This discussion is closely related to WhoOwnsSkyTran, but specifically examines whether SkyTran systems are likely to be "natural monopolies", and if so (we think "yes"), what the implications are for government regulation and the best course of action in their development. It may seem premature to discuss whether a system is likely to be a monopoly before (AFAIK) it has even had a full-scale demo, but that is precisely what this site is for;-).
There is also one major caveat to this and other discussions of possible negatives: widespread adoption of SkyTran systems on almost any terms would probably be a very positive development for our cities, our countries, and our planet. It is right to consider what would be better and worse ways to develop SkyTran, but by all means, let's do it!
The pages on this site describe a wide role for SkyTran systems in the life of a city. SkyTran can and should replace most commuter transport; most small freight and mail delivery, etc. Mobile professionals and tradespeople will ride them dozens of times a day. Production networks extending throughout a metropolitan area will produce deeply-customized products in hours, with subassemblies and parts from many vendors shuttled around with unprecedented speed and automation.
New green-field suburban communities may be built around SkyTran systems instead of automobile roads. If tracks are cheap enough and most people own a SkyTran vehicle, they might be as decentralized as today's suburbs -- private SkyTran tracks right to each garage. A much more economical approach would be a village organization -- clusters of houses surrounded by large expanses of undeveloped land -- with SkyTran portals as their primary transportation access. Roads could be much smaller than at present; perhaps just paved with gravel rather than asphalt -- they would be used relatively infrequently, primarily for heavy freight rather than passengers.
This central role will potentially create concentrations of power on many levels:
In a nutshell: will SkyTran systems be more like roads (government owned though often maintained by private contractors), or like turnpikes or railroads, which are often private entities? The answer has a lot to do with its market penetration. From a regulatory point of view, to paraphrase J.M. Keynes: if the SkyTran owners have a 10% market share, their customers have a problem -- they can charge what they like because they are just one transport choice among many -- but if it has a 75% market share, it's their problem -- they will surely be heavily regulated or expropriated.
The history of railroads in the US may be an instructive example. With our strong free-market ideology and the thirst for the development successful railroads had brought, in the 19th Century, railroad companies were given large land right-of-way grants and government subsidies; then successful ones were allowed to behave as almost perfect monopolists. This made a lot of investors very rich. Even the the Great Depression, railroads were able to keep prices and profits high when everyone else cut theirs. This significantly increased the economic havoc -- farmers burned corn in their fireplaces, while coal miners lined up at soup kitchens, because the cost of transporting their respective products exceeded their prices at each end.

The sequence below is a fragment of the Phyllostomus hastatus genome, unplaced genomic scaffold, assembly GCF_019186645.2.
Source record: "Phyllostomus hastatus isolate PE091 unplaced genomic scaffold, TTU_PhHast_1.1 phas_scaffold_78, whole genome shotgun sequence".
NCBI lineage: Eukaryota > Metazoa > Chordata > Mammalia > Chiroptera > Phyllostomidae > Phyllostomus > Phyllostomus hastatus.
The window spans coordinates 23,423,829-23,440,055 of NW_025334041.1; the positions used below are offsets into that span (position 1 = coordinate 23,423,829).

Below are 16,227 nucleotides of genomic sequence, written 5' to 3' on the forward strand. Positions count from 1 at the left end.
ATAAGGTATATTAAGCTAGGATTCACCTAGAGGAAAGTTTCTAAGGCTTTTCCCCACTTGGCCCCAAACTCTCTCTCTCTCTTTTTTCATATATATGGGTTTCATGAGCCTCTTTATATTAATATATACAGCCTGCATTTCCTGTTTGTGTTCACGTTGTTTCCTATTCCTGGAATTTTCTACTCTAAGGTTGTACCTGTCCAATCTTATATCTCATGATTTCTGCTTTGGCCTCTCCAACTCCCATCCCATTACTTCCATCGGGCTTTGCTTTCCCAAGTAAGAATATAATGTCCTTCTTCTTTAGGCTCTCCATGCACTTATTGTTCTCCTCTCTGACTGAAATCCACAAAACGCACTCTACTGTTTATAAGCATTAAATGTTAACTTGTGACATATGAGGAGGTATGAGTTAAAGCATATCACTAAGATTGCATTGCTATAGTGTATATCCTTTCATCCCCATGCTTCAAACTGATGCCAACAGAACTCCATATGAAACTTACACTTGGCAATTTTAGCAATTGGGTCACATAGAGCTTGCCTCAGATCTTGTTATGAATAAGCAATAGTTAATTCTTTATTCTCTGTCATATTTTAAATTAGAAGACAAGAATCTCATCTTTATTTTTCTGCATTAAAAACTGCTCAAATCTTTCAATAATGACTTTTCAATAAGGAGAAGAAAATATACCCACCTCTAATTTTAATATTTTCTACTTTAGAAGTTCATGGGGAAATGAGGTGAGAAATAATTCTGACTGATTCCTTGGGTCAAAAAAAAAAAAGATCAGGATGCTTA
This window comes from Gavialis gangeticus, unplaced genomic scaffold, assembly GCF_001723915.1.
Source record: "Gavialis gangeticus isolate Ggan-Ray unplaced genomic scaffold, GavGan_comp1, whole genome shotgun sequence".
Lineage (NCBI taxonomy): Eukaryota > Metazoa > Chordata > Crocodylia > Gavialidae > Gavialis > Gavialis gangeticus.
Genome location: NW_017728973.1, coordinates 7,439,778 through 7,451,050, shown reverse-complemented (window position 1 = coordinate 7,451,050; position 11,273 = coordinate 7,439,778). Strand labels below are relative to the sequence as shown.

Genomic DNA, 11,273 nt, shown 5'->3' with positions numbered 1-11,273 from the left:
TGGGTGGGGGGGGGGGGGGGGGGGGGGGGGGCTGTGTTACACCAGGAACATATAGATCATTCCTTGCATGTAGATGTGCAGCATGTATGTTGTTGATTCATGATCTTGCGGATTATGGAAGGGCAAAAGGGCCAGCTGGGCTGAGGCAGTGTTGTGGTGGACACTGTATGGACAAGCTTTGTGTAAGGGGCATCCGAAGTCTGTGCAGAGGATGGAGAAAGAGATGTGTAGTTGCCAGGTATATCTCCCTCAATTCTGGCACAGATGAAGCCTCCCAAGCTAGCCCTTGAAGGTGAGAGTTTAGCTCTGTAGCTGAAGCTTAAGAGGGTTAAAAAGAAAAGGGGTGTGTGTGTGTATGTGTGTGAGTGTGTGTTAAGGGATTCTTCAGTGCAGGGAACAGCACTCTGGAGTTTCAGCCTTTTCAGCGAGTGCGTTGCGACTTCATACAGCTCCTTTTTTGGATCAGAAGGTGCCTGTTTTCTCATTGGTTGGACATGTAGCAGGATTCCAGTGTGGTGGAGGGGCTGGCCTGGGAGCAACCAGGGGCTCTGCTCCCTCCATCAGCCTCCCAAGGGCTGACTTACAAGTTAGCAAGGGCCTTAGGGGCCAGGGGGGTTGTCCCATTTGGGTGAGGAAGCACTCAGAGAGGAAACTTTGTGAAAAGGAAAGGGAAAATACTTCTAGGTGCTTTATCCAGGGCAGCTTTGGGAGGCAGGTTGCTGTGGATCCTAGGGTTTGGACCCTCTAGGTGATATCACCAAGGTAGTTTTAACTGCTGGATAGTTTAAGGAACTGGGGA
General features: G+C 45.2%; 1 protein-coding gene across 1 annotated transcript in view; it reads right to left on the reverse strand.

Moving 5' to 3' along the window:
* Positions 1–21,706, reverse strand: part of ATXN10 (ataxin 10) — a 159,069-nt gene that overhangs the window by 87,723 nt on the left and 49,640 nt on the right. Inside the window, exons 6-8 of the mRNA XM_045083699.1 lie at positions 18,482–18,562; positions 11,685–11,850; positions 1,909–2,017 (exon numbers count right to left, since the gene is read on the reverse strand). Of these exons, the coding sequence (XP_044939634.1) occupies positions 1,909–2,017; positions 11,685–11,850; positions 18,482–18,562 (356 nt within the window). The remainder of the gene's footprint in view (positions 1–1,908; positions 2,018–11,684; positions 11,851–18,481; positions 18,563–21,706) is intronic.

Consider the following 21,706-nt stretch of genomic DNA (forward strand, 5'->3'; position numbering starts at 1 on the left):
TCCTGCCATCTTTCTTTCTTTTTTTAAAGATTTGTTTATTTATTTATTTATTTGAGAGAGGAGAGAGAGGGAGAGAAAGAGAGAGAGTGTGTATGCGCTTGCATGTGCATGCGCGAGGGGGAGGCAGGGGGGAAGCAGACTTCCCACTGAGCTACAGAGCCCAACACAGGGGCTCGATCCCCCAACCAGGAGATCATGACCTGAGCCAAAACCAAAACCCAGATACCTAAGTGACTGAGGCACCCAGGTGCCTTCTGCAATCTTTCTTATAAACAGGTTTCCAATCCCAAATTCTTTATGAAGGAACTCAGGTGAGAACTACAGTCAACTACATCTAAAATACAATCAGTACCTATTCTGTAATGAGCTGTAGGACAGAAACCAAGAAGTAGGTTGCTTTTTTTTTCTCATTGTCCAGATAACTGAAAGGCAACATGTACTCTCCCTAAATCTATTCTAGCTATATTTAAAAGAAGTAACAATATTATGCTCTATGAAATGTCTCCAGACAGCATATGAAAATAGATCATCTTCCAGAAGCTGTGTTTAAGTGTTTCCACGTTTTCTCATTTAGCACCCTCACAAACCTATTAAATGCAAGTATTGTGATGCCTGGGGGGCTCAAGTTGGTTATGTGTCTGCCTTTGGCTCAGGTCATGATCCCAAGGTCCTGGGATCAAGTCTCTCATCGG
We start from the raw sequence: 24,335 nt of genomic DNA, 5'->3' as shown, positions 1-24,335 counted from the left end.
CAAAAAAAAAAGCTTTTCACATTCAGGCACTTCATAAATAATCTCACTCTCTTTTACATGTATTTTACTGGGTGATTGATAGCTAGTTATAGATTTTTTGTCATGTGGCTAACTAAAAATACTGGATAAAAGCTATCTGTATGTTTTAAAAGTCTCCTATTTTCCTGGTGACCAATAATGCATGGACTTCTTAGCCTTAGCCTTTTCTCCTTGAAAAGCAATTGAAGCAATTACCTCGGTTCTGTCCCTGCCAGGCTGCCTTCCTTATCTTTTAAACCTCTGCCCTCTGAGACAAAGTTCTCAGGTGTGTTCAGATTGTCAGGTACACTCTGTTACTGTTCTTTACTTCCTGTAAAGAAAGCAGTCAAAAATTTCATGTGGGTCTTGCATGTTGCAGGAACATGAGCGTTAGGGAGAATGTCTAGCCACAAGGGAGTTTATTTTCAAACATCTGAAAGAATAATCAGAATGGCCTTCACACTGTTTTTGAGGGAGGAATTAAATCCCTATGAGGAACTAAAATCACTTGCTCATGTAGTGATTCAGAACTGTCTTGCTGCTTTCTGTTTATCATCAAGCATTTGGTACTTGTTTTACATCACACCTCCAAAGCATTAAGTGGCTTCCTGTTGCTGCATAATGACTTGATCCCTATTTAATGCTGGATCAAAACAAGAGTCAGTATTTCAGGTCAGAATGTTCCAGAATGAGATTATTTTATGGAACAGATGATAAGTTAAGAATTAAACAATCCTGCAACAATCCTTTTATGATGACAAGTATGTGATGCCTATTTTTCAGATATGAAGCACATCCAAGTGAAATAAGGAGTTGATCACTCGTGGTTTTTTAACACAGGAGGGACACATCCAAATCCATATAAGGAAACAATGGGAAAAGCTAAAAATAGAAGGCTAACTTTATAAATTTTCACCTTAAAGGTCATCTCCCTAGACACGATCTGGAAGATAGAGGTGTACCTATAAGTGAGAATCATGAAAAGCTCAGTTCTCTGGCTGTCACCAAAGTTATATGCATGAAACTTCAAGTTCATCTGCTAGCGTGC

However, eventually the backlash came. Railroads became heavily regulated; antitrust was enforced with a vengeance. Railroad unions gained some of the most egregious "featherbedding" (I believe the term originated from the then-luxurious berths some rail workers got) benefits of workers any industry. Finally, railroads' unpopularity helped make heavy public investment in interstate highways and airports popular; so eventually trucks and air transport took much more of their market than intrinsic factors (point-to-point delivery; speed) alone would have dictated, significantly increasing US oil consumption.
A libertarian critique is that the public highway system has the better model. The roads are publicly owned and tax funded (though usually constructed by private companies), but the vehicles are independently owned. Because the road is the point of potential monopoly, while the vehicles are not, this solution avoided the tortured history of railroad monopolies and became very successful -- from an environmental point of view, too successful! Automobiles brought an explosion in productivity; in personal choice and mobility. Their downsides have until recently seemed worthwhile almost everywhere. Even communist countries like France and China ;-) are rapidly embracing them.
Can a similar compromise be reasonable for a SkyTran system? From this point of view, we should be pushing cities and towns to pay for the construction of their SkyTran systems -- though the construction and operation may well be better handled by private companies.
SkyTran pods are more like Internet data packets than any current mode of transport. If any node or pathway is down on the Internet, intelligent routers automatically adjust and packets (pods) get rerouted through a different path. As long as systems are allowed to interconnect, any particular intermediary is irrelevant. Any attempt to completely monopolize a system will be met with re-routing and bypassed.